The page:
General Electric has announced it will shut down its historically-significant light division that was founded by Thomas Edison nearly 130-years ago.
GE made the announcement earlier this week, confirming that its lighting division will be sold to Savant Systems, a company that specialises in smart home technology after attempting to find a buyer for a number of years now.
General Electric’s CEO, Larry Culp has said that “today’s transaction is another important step in the transformation of GE into a more focussed industrial company,” while confirming that GE & Savant signed a licensing agreement that would continue to brand products with the iconic G.E. logo.
“Our GE Lighting colleagues will join a fast-growing leader in home automation that shares their passion for bringing the future to light,” he continued to explain. “Together with Savant, G.E. Lighting will continue its legacy of innovation, while we at G.E. will continue to advance infrastructure technologies that are core to our company and draw on the roots of our founder, Thomas Edison,” Culp said.
While G.E. didn’t disclose the terms of agreement, it did say that its lighting division’s headquarters will remain in place, and it will not be laying off any of the 700 staff employed at its Cleveland HQ.
Paul Israel, director and general editor of the Thomas A. Edison Papers at Rutgers University told The New York Times that “from the standpoint of people who associate the light bulb as the symbol of modern invention and innovation, there’s a kind of sadness to the fact that G.E., which for many years was at the forefront of that industry, has moved away from it.”
General Electric has undoubtedly led the major advancements in lightbulb technology since Edison founded the company 130 years ago, pioneering the world’s first incandescent bulb, the first energy-efficient fluorescent bulb and the first LED light thanks to engineer, Nick Holonyak in 1962.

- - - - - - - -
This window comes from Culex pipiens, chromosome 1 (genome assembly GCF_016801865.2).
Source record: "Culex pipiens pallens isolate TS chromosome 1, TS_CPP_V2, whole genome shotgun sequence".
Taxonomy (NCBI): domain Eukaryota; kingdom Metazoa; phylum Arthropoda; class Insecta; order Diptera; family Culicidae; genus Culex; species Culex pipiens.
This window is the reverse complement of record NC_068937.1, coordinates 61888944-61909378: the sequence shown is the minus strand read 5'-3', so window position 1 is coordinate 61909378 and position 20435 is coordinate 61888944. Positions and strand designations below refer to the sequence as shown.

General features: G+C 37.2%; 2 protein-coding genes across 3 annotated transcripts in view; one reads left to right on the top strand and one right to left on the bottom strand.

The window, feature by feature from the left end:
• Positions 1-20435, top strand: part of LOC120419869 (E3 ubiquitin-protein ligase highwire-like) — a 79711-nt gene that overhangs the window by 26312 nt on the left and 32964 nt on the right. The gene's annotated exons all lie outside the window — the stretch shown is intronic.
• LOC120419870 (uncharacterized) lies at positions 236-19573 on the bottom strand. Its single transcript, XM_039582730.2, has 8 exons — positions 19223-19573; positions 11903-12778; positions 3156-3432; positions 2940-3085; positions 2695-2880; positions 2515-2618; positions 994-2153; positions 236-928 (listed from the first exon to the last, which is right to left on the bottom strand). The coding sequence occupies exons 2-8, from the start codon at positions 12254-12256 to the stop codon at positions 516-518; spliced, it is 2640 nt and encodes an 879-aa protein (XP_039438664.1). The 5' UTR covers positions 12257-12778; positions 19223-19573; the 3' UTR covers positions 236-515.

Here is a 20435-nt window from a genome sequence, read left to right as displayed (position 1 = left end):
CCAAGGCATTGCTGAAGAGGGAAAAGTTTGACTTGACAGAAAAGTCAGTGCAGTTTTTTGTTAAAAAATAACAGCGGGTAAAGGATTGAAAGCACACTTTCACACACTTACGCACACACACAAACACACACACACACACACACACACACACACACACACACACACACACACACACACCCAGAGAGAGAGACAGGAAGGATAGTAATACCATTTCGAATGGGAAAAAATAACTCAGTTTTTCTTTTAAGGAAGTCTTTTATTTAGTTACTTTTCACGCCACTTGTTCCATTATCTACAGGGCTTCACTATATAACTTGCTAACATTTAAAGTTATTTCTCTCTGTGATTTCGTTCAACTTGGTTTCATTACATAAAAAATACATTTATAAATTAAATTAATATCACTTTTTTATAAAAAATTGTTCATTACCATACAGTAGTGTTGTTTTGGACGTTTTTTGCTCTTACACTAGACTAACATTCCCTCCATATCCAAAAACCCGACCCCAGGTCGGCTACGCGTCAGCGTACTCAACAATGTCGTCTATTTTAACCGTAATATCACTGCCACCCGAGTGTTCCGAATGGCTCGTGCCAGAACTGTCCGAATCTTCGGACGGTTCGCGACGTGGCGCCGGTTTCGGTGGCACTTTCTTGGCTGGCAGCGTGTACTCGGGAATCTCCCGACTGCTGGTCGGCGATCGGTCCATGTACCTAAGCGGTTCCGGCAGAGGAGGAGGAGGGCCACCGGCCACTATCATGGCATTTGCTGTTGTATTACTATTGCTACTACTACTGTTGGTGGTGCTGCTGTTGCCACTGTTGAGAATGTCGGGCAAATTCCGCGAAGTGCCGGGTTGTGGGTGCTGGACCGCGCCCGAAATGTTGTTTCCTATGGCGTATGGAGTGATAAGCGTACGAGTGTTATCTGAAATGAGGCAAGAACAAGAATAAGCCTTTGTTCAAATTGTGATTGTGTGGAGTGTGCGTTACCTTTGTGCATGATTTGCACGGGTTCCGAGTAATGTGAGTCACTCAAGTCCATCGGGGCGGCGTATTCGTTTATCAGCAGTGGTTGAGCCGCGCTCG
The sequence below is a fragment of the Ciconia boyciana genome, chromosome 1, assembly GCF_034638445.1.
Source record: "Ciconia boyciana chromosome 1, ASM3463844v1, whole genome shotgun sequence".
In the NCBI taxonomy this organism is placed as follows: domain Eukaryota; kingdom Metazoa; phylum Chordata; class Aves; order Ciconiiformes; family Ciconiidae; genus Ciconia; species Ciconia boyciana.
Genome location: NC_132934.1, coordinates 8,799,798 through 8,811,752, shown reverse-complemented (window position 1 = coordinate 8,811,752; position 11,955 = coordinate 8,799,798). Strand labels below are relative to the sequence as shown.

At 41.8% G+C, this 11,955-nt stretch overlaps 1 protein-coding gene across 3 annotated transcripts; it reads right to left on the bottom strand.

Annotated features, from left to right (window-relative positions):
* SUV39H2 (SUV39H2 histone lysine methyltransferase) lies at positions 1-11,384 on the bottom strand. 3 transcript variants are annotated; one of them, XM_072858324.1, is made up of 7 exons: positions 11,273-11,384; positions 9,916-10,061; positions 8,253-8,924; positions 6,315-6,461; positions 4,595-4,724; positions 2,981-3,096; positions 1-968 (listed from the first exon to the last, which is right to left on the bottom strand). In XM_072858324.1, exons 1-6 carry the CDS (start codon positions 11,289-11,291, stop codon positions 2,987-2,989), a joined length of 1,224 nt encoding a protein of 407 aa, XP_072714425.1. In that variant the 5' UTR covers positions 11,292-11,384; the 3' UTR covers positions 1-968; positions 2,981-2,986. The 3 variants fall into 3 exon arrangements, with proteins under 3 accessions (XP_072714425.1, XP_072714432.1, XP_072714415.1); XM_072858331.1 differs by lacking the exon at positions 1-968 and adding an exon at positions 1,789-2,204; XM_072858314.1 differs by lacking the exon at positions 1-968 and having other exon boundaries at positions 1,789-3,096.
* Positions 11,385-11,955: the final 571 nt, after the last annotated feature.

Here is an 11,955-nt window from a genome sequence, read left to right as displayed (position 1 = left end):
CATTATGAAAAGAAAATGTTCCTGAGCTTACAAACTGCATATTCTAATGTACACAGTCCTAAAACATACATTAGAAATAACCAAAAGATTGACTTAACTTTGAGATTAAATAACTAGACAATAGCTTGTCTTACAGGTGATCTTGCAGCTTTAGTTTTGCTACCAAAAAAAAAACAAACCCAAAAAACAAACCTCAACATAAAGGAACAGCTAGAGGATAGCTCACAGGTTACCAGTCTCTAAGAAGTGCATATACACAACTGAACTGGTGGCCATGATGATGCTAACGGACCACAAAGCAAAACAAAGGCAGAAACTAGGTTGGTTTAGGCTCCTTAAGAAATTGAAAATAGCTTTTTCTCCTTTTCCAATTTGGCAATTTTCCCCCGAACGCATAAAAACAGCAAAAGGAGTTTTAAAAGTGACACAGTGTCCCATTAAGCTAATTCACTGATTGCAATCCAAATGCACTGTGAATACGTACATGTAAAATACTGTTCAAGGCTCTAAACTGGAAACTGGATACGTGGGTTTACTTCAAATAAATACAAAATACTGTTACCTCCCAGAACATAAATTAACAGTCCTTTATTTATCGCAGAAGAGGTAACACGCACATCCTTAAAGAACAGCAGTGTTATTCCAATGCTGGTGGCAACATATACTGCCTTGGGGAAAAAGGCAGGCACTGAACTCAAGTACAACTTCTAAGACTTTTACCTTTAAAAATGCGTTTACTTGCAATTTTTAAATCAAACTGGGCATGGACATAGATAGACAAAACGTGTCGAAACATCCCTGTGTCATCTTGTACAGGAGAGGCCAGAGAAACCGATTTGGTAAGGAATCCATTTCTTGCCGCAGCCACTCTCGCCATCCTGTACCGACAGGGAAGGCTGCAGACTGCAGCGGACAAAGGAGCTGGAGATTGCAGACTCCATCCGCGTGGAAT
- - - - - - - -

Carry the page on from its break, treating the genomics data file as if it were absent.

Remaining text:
General Electric was founded in 1892 when Thomas Edison’s General Electric Company merged with competitor Thomson-Houston Electric Company, which formed the General Electric Company. Thomas Edison, however, did not stay in the newly-formed company, and sold his stake for $1.5 million, around $430 million in today’s money when adjusted for inflation, according to General Electric
Robert Madonna, founder and CEO of Savant has told CNN Business that “it’s a perfect match- this will be a powerhouse,” he said in relation to the recently-struck deal. “There is a vacuum right now. The space is dying for a leader,” he added.
“I grew up in GE land. It’s an iconic brand, and it’s an honor to take that legacy and continue it in the smart home space,” Madonna said. “When Thomas Edison installed the first light bulb, that must have been magical.”
“We are committed to ensuring that GE Lighting’s long history of industry leadership continues, while bringing exceptional value and reliability to retail partners and consumers as the number one intelligent lighting company worldwide,” Madonna concluded.
General Electric has made moves to sell unprofitable sectors of the business, and consolidate its operations on researching and developing the latest in aviation, healthcare, power and renewable energy technologies.